Airports compete for worried flyers with on-site COVID-19 testing, TSA appointments, cleaning robots

With Alaska Airlines, JetBlue, United and other airlines announcing fare sales and new routes for winter, it may feel like air travel is returning to normal.

But after a spike over the Labor Day holiday, the numbers for travelers passing through Transportation Security Administration checkpoints around the country are still way down compared to this time last year. And with so many countries still enforcing COVID-19-related restrictions, the outlook for international travel looks far from rosy.

Still, airports around the country are working hard to sanitize their facilities. And after a summer of scrambling to enhance cleaning regimes and install hand-sanitizing stations, plexiglass barriers and other health-focused tools, airports are adopting new strategies to keep passengers safe and instill confidence in travel.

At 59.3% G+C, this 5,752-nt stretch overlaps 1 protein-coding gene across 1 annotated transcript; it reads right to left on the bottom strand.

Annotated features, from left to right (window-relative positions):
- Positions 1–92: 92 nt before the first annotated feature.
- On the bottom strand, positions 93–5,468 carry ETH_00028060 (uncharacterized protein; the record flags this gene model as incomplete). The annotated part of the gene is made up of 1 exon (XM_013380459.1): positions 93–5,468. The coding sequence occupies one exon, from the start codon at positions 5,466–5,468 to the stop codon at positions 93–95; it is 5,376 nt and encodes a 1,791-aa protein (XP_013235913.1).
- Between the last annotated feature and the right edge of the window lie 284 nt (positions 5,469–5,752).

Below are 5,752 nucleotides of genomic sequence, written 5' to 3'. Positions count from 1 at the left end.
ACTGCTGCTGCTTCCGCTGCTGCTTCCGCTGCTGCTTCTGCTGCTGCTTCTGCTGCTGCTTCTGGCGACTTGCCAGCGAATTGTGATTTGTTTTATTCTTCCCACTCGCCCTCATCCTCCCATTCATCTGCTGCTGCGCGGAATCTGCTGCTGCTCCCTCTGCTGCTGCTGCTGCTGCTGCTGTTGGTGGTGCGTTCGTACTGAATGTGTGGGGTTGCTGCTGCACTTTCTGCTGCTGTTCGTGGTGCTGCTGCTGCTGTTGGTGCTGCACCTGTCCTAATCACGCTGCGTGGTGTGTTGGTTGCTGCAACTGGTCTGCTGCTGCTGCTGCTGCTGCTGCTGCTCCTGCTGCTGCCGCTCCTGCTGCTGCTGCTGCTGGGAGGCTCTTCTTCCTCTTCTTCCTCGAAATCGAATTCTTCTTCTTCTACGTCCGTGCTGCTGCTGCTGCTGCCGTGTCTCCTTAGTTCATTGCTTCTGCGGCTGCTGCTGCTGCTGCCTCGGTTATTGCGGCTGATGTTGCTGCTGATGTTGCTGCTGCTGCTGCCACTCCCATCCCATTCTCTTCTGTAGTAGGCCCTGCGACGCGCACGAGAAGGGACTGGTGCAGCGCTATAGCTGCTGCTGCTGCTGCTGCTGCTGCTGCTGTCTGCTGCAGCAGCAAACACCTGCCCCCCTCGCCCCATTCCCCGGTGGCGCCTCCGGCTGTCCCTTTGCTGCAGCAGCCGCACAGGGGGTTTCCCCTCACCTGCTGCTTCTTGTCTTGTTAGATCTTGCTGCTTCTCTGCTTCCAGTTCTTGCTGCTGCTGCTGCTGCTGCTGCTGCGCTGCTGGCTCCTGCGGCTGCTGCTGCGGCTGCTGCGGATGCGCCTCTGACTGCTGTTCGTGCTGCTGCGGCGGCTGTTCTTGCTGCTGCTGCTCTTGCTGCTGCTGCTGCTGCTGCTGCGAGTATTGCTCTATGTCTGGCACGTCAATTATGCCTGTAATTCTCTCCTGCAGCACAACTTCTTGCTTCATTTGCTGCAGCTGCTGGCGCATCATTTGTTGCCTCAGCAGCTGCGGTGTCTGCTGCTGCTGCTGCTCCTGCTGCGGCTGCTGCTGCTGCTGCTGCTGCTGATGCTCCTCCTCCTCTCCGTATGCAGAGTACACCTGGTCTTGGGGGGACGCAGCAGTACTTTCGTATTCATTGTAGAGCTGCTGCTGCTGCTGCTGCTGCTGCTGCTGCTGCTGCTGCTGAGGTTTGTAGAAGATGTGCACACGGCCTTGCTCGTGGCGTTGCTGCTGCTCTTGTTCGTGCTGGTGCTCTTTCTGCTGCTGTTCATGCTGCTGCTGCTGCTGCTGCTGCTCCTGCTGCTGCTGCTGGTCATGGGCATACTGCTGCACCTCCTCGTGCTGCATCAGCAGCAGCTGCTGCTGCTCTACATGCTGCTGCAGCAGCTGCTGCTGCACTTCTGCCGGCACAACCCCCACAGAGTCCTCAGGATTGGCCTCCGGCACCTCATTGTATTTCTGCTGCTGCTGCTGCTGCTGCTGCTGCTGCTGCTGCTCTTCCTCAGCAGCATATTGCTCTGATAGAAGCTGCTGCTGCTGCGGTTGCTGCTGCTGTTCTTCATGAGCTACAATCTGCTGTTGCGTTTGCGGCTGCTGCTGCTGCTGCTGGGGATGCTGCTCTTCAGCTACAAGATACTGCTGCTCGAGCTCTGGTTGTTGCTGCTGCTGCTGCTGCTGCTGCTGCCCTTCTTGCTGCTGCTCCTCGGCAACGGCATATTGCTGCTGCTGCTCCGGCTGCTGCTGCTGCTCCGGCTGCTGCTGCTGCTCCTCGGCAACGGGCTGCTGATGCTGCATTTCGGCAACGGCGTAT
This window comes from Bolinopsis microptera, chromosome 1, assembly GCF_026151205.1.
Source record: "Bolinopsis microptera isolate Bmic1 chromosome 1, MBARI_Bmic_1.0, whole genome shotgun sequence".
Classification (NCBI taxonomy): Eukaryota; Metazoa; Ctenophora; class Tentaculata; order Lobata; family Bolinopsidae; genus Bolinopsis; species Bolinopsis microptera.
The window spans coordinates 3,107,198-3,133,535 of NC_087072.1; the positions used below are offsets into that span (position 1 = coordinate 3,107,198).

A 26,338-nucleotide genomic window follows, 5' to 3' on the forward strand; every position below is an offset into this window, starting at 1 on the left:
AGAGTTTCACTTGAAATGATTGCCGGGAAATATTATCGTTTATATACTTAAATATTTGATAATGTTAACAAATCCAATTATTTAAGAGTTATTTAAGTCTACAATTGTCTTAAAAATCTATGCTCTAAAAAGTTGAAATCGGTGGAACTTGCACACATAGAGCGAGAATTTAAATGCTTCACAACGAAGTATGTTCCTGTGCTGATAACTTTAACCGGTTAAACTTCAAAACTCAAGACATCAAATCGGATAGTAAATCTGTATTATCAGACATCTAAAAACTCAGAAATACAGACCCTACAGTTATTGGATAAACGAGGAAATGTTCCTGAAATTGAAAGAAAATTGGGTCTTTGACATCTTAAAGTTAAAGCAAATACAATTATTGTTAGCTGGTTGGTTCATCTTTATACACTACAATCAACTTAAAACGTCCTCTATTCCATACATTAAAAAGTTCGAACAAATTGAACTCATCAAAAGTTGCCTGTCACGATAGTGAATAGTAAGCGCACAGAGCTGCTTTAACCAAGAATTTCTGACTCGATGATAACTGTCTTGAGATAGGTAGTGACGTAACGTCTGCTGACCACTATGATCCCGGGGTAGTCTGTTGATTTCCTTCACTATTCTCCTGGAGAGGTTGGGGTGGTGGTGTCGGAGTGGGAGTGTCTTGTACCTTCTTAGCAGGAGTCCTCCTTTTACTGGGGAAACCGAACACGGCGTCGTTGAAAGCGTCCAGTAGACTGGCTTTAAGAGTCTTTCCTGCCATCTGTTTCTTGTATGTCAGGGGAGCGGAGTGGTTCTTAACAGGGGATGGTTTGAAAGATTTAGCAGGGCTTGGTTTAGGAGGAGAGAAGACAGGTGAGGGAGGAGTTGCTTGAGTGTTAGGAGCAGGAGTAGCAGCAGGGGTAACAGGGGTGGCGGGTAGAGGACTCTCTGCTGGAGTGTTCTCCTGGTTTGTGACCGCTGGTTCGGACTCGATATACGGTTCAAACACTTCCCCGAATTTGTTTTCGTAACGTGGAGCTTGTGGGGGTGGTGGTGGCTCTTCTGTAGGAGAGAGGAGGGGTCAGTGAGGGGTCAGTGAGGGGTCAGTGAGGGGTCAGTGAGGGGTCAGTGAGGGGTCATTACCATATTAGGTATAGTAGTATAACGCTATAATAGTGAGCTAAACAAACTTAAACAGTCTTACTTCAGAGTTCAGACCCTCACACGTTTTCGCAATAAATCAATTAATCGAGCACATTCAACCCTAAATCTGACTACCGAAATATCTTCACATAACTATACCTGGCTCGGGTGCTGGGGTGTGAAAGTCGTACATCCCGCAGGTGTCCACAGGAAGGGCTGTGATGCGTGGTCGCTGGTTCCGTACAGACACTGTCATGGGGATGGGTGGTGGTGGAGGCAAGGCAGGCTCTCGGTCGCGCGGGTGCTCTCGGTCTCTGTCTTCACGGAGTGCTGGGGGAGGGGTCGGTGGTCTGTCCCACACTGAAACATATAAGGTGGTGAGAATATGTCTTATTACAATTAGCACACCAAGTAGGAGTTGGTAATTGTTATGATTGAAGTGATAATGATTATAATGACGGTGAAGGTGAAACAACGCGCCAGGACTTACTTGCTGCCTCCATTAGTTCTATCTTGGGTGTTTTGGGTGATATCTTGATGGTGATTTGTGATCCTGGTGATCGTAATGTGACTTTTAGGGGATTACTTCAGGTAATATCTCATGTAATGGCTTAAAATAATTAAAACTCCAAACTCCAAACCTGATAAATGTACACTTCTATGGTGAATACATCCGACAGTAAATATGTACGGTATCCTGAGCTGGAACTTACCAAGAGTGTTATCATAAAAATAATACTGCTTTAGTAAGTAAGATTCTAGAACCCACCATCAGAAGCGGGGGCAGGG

Here are some of the programs you may encounter:

Security checkpoint by appointments

This month, Denver International Airport (DEN) debuted the free, app-powered VeriFLY program, which blends a checkpoint reservation system with a health check. Passengers download the VeriFLY app (an Android version is on the way), complete a health survey 24 hours before their flight. Once at the airport, participants get a touchless temperature check before accessing a dedicated TSA lane. For added social distancing, cleared VeriFLY flyers ride out to the concourses in a limited-capacity car on the underground train.  

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